Play video starting at :3:6 and follow transcript3:06

Now there was a highly influential study that was done looking at the effects of air pollution on adults in the United States in the 1970s and 80s, this is the so-called Harvard Six Cities study. And this was one of the very first studies that very strongly and unambiguously showed a positive correlation, between levels of pollution in the air of a community and mortality in that community. And so what they did was study six different cities including a city called, Steubenville, Ohio. And looked at the average lifespan and the estimated loss of life among people in these different cities, and I'll sort of jump ahead to the conclusion. They found that in Steubenville, Ohio people lived an average of four years less with those highest air pollution levels compared to Portage Wisconsin the city in the study with the cleanest air. So this study again kind of definitively showed that there is a link between chronic exposure to air pollution, and mortality related to cardiovascular outcomes. So diving into this a little bit more, these are different graphics showing the relationship between different measures of air pollution and the six cities that I mentioned. Steubenville, Ohio Portage, Wisconsin, Waterton, Massachusetts, Topeka, Kansas Harriman, Tennessee in St. Louis, Missouri. I don't want to get bogged down on the details of each of these six specific graphs, but I do want to note that if you look for the P, that's Portage, Wisconsin. You're going to find it in the lower left corner of all of these graphics, so for that least polluted city in terms of air pollution. They tended to have the lowest effects observed, and I'll also ask you to look for the S. That's Steubenville, Ohio and you'll see they tend to be in the upper right hand corner of each of these graphs. They had the highest air pollution and they suffered the highest impact, and we can also see a generally linear response between air pollution levels in these cities and the health impacts picture.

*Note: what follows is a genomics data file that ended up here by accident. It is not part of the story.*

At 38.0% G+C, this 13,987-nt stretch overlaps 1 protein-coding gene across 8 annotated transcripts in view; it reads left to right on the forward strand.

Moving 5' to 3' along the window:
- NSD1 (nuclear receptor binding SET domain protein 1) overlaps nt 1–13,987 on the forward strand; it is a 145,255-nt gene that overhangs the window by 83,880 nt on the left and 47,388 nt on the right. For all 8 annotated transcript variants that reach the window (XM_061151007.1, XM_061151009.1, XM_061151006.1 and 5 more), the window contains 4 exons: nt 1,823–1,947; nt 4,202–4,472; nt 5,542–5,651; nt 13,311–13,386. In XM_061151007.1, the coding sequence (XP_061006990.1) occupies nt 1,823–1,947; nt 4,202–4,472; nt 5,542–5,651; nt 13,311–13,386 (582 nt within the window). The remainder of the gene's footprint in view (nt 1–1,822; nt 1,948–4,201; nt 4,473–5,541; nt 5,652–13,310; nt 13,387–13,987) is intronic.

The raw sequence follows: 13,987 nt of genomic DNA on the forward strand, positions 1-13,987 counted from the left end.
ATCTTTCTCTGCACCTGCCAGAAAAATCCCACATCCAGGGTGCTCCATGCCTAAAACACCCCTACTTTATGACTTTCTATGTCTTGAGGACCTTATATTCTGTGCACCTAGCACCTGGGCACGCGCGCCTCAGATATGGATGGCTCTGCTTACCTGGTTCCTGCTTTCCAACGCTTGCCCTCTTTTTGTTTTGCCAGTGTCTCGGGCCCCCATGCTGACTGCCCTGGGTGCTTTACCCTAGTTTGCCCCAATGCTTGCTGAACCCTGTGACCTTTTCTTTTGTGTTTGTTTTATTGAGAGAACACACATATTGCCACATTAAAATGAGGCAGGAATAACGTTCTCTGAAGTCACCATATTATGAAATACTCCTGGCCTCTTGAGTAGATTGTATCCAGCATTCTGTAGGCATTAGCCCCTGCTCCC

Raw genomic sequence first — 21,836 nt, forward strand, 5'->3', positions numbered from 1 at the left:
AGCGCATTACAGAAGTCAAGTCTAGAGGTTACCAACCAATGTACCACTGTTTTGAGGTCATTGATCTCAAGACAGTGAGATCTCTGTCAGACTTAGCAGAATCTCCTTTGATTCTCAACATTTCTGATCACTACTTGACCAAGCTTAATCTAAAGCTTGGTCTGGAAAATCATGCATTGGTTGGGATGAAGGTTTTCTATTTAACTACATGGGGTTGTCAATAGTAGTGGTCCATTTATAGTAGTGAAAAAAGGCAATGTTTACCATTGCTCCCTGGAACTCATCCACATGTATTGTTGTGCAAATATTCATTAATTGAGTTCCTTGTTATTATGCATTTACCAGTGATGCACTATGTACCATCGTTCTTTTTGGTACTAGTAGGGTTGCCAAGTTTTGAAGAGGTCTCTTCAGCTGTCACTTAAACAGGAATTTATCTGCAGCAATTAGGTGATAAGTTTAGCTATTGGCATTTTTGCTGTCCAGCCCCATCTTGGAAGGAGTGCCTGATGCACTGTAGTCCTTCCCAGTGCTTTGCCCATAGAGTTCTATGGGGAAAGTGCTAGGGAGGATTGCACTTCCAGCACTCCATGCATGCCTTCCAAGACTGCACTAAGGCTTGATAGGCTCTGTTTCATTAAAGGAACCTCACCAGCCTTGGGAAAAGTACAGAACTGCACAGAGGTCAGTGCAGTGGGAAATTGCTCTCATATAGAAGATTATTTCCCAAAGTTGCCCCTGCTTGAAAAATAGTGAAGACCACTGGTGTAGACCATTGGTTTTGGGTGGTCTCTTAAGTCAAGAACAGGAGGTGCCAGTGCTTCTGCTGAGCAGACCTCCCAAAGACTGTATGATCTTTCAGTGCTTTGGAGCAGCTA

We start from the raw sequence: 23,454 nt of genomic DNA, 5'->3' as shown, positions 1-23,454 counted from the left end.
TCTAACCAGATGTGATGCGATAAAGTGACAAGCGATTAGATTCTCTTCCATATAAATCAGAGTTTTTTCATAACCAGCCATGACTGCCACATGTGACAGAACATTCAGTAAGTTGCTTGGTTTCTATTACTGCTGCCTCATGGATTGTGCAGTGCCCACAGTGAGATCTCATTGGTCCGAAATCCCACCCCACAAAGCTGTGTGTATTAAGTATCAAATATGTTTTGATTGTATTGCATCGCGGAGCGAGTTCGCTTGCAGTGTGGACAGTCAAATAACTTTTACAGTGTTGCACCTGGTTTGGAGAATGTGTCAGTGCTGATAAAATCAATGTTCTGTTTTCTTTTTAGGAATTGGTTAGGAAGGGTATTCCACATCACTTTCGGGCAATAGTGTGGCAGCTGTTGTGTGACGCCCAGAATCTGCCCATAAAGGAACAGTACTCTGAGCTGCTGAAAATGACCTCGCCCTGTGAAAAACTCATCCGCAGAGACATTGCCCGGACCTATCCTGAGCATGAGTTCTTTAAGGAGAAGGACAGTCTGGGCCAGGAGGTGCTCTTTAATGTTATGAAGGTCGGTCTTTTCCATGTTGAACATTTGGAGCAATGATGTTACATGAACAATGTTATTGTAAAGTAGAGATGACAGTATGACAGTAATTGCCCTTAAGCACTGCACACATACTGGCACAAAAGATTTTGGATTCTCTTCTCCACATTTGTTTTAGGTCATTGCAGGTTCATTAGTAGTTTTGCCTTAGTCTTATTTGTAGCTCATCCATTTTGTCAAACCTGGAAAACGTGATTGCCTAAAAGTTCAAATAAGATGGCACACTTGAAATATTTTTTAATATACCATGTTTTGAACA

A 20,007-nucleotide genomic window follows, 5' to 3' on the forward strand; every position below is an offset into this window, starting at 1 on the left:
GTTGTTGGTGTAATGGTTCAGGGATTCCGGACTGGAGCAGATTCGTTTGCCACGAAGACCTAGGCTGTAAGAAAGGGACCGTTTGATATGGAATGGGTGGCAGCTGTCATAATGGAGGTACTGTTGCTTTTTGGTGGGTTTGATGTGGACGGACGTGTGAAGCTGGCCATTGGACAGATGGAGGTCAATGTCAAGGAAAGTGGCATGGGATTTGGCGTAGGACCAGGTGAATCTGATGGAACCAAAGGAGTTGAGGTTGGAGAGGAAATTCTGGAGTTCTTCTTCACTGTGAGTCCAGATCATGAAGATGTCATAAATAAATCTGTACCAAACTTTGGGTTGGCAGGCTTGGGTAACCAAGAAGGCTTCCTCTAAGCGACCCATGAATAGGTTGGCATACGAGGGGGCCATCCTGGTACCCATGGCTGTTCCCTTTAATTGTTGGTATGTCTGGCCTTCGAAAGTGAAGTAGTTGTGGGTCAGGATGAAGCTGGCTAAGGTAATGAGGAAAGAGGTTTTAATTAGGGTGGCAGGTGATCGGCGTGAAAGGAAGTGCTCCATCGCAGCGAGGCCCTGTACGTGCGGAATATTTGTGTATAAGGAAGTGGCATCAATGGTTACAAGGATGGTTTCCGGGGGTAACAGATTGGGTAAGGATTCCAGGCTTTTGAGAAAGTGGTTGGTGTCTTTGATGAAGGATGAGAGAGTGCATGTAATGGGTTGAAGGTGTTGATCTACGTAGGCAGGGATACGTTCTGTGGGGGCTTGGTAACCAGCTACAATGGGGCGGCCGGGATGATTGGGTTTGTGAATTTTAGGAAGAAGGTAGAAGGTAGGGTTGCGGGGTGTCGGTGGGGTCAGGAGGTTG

Play video starting at :5:3 and follow transcript5:03

So a very important point I want to illustrate here is that air pollution is not static, it varies over time and it varies over space. So what you're looking at here are two images of air pollution levels, one at the national level and one zoomed in on the southwestern United States. And you can see that as the graph rolls forward in time over the course of a day, the air pollutions are fluctuating. We start with a very strong air pollution emission in the upper left corner of national map a giant wildfire occurring in Canada. And you can see the air pollution there actually spreads out over the course of the day. And looking at the right hand side to the Southwest you can see there's another plume of emissions in Northern California again from a wildfire. But what you'll also observe over the course of the day, is that the colors in both images tend to get more vibrant and the air pollution spreads out. So again, pollution is not the same over time and it's not the same over space, and that's that's what makes it so very difficult to understand from an environmental health perspective.